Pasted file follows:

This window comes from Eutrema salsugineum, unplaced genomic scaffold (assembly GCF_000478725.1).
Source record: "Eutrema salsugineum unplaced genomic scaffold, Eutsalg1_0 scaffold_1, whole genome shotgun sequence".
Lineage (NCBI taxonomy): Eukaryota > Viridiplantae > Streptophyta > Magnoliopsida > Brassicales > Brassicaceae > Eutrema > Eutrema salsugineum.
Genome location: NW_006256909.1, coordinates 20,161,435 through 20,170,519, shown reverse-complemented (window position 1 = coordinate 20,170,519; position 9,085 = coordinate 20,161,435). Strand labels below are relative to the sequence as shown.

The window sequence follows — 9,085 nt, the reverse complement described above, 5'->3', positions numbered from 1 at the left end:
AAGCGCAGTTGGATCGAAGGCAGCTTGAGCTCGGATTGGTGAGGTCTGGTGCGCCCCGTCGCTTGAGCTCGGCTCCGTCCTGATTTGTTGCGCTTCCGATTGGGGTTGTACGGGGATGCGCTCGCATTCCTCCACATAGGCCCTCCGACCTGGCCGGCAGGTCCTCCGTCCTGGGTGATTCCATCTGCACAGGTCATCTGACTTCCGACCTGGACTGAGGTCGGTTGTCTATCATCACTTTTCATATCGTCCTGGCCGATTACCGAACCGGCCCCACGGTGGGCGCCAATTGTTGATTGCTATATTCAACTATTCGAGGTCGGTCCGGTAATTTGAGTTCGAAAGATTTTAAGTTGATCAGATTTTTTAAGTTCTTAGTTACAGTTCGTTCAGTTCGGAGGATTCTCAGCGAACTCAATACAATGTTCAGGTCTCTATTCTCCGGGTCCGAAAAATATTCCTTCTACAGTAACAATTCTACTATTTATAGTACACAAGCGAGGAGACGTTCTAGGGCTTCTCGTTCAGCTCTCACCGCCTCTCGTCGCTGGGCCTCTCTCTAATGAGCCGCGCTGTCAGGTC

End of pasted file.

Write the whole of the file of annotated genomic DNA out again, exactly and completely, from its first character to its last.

This window comes from Eutrema salsugineum, unplaced genomic scaffold (assembly GCF_000478725.1).
Source record: "Eutrema salsugineum unplaced genomic scaffold, Eutsalg1_0 scaffold_1, whole genome shotgun sequence".
Lineage (NCBI taxonomy): Eukaryota > Viridiplantae > Streptophyta > Magnoliopsida > Brassicales > Brassicaceae > Eutrema > Eutrema salsugineum.
Genome location: NW_006256909.1, coordinates 20,161,435 through 20,170,519, shown reverse-complemented (window position 1 = coordinate 20,170,519; position 9,085 = coordinate 20,161,435). Strand labels below are relative to the sequence as shown.

The window sequence follows — 9,085 nt, the reverse complement described above, 5'->3', positions numbered from 1 at the left end:
AAGCGCAGTTGGATCGAAGGCAGCTTGAGCTCGGATTGGTGAGGTCTGGTGCGCCCCGTCGCTTGAGCTCGGCTCCGTCCTGATTTGTTGCGCTTCCGATTGGGGTTGTACGGGGATGCGCTCGCATTCCTCCACATAGGCCCTCCGACCTGGCCGGCAGGTCCTCCGTCCTGGGTGATTCCATCTGCACAGGTCATCTGACTTCCGACCTGGACTGAGGTCGGTTGTCTATCATCACTTTTCATATCGTCCTGGCCGATTACCGAACCGGCCCCACGGTGGGCGCCAATTGTTGATTGCTATATTCAACTATTCGAGGTCGGTCCGGTAATTTGAGTTCGAAAGATTTTAAGTTGATCAGATTTTTTAAGTTCTTAGTTACAGTTCGTTCAGTTCGGAGGATTCTCAGCGAACTCAATACAATGTTCAGGTCTCTATTCTCCGGGTCCGAAAAATATTCCTTCTACAGTAACAATTCTACTATTTATAGTACACAAGCGAGGAGACGTTCTAGGGCTTCTCGTTCAGCTCTCACCGCCTCTCGTCGCTGGGCCTCTCTCTAATGAGCCGCGCTGTCAGGTC